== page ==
Dateline: 3 February 2014
|Liberty Hyde Bailey|
In my previous blog post (A Man's Got To Know His Limitations) I told of how I am cutting back on some projects in my life. Something I neglected to mention is that I have decided not to pursue my idea of starting a podcast called The Agrarian Reader. I will, however, in the days to come, post some quotes and selections that I would have read on the podcast, and you can just read them yourself.
One excellent source of agrarian quotes is an obscure little book titled, The Harvest of The Year to The Tiller of The Soil, by the not so obscure Liberty Hyde Bailey. My Planet Whizbang Idea Book For Gardeners, contains a selection from The Harvest titled My Father's Hoe, and I think it is one of the best things LH Bailey ever wrote.
Today's quote from The Harvest is pertinent to my recent discussion on The Family Economy….
We do not know where to breed families as well as on the farm, from the fact that the farm is a cooperative enterprise in which every member of the family has a stake; every boy and girl has actual (not make-believe or time-serving) duties and responsibilities, and these cannot be supplanted by recreation clubs or camping activities, or by manual schooling or other substitutes.
—Liberty Hyde Bailey
The Harvest of The Year To The Tiller of The Soil (1927)
Liberty Hyde Bailey's observation from 87 years ago has been common knowledge among the rural people of America for centuries.
In fact, I dare say there was a time when farming was as much about raising responsible children within a family economy as it was about raising crops to sell.
Without the rural context, without the daily example of a hard-working, responsible father, without the nurturing of a full-time mother, without important duties and responsibilities within a family economy, without real work to do, how can a child—especially a man child—grow up with the character to lead his own family and sustain a civilization?
Yes, I know that lots of kids grow up to be responsible adults without growing up on a farm, or having a full-time mother. And, on the other hand, there are farm-raised kids that have gone bad. There are always exceptions. But as a rule, there is no better way than the paradigm of a traditional farm-family to raise children that grow up to be resourceful, diligent, dependable, capable, self-confident, respectful, patient, and trustworthy adults.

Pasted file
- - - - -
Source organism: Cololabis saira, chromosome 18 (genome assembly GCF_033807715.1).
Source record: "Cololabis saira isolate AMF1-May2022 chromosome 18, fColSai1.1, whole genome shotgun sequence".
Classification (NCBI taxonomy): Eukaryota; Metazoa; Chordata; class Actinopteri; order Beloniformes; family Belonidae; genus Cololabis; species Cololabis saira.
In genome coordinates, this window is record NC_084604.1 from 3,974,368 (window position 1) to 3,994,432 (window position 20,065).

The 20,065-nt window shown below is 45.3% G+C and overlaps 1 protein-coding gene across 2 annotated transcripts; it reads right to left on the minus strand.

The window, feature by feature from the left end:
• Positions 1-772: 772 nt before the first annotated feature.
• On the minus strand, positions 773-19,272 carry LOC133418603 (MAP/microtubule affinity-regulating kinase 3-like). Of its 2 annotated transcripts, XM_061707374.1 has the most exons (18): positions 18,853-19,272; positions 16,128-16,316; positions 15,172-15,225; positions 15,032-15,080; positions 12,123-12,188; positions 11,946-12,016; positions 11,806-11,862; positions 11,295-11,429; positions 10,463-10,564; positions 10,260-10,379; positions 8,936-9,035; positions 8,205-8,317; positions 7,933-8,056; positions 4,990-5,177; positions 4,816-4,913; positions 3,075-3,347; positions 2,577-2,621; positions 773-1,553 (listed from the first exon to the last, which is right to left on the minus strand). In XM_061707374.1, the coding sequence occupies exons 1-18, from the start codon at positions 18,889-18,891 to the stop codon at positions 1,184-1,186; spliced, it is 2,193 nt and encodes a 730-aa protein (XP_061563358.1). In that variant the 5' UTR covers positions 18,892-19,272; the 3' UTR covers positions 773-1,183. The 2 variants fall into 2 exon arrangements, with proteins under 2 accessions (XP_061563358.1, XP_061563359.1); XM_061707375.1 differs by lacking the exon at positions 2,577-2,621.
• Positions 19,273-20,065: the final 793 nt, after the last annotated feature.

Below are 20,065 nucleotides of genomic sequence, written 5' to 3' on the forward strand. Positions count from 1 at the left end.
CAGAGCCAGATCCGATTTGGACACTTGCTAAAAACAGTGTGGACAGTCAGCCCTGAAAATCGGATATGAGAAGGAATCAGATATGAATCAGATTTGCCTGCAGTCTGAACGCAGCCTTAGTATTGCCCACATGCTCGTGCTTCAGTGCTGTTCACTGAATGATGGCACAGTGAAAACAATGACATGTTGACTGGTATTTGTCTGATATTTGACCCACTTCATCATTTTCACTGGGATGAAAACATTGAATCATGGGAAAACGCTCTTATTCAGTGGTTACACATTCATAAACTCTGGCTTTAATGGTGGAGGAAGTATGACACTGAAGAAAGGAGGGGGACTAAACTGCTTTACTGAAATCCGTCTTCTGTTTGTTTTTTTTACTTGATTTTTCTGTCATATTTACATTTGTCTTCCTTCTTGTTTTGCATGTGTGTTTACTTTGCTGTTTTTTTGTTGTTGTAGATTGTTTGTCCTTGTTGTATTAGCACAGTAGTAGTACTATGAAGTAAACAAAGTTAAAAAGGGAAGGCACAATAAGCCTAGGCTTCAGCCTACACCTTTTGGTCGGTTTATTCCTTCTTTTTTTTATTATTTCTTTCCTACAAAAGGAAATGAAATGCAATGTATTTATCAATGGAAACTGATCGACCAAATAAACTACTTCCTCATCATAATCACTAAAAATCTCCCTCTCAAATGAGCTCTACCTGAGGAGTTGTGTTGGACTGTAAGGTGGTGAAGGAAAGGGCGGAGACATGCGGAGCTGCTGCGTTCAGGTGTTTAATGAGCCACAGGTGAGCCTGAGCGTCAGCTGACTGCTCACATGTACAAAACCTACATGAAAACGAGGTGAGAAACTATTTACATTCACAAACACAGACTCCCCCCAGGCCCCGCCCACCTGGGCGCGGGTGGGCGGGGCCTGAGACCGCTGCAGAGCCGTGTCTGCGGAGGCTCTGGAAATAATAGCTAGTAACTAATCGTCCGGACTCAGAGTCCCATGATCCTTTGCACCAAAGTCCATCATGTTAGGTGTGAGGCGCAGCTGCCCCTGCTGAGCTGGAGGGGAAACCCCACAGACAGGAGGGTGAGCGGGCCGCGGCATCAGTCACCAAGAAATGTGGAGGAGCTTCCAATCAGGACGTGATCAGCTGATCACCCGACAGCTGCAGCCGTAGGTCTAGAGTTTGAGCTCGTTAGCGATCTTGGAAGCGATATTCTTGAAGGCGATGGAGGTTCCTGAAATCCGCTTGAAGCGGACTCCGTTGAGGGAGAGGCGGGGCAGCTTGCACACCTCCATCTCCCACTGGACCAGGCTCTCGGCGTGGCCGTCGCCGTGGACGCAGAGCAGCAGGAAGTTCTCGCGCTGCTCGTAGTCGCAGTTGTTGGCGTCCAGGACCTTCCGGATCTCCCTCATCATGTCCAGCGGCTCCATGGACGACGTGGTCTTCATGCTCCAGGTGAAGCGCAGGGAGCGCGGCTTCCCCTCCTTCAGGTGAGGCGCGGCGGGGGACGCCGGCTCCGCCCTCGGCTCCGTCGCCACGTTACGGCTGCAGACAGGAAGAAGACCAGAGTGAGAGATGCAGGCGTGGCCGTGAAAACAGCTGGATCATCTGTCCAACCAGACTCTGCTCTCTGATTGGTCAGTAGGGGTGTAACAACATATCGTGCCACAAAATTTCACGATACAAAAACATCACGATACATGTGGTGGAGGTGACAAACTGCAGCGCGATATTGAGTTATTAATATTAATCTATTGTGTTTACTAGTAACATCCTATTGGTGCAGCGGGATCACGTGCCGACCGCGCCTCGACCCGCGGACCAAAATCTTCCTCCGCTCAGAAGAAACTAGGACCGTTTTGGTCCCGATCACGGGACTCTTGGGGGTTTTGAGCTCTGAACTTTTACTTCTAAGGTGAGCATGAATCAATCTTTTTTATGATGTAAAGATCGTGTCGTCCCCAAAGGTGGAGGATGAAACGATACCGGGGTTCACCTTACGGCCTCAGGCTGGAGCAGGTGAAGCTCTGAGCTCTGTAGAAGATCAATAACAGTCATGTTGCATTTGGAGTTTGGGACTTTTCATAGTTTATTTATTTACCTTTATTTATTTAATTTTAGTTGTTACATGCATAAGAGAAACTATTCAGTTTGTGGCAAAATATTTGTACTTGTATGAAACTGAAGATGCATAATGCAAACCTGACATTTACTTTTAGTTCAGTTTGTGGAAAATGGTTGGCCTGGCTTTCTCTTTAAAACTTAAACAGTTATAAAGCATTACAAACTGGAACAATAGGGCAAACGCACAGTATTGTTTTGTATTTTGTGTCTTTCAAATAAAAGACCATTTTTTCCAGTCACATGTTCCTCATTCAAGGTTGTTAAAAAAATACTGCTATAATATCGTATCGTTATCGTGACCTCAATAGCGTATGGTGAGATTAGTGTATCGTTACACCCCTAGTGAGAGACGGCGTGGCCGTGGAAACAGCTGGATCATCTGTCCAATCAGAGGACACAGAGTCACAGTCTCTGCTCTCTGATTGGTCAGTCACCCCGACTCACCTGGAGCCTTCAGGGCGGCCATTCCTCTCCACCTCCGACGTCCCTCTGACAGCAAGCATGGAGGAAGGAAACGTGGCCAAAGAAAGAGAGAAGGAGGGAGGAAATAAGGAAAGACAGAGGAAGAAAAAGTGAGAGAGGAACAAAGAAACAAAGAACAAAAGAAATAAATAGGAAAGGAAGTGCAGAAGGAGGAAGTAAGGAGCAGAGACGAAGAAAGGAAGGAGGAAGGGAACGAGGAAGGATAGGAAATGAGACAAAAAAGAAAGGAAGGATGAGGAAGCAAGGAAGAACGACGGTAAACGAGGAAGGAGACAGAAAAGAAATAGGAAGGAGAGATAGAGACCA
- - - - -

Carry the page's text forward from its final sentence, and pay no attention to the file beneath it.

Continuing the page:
The closer a family can structure their lifestyle to the traditional ideal, the better their chances of success.
Unfortunately, the small family farms that were once so common in this country are virtually gone. And starting a farm is not recommended (unless you have a lot of money to spare). So what can parents who are looking to raise their family within the tried-and-true traditional paradigm of farming do?
Well, I think part of the the answer is to establish a family economy around the work of homesteading and self reliance, preferably in a rural area on a small patch of land. More and more families are doing this out of wisdom, with a powerful desire to raise children of exceptional character.
I think it is equally important to also get as far away from the influences of modern, urbanized culture as possible. Unfortunately, raising children in a rural setting does not provide the measure of separation and protection from urban culture that it once did. With the internet, social media and cellphones, urban culture now permeates all of rural America and serves to inculcate urban values into the thinking of young rural people. Furthermore, if a family sends their children to government schools, those children are systematically indoctrinated into the ethos of our industrialized culture.
Few and far between are those families that can successfully protect their children from detrimental urban influences. Modern, industrialized culture pretty much demands conformity. Independent thinking is now less and less tolerated.
I have a feeling that Liberty Hyde Bailey would be shocked and saddened if he could see the full extent of the decline of rural life and values today. But he clearly saw that America was in a problematic transition, and he identified a solution. In chapter VII (Homesteads and Democracy) Bailey writes…
If remedies [to widespread political and social issues] are real, they must begin at the sources. The homesteads scattered far and wide, expressing a piece of productive land, are essential starting points.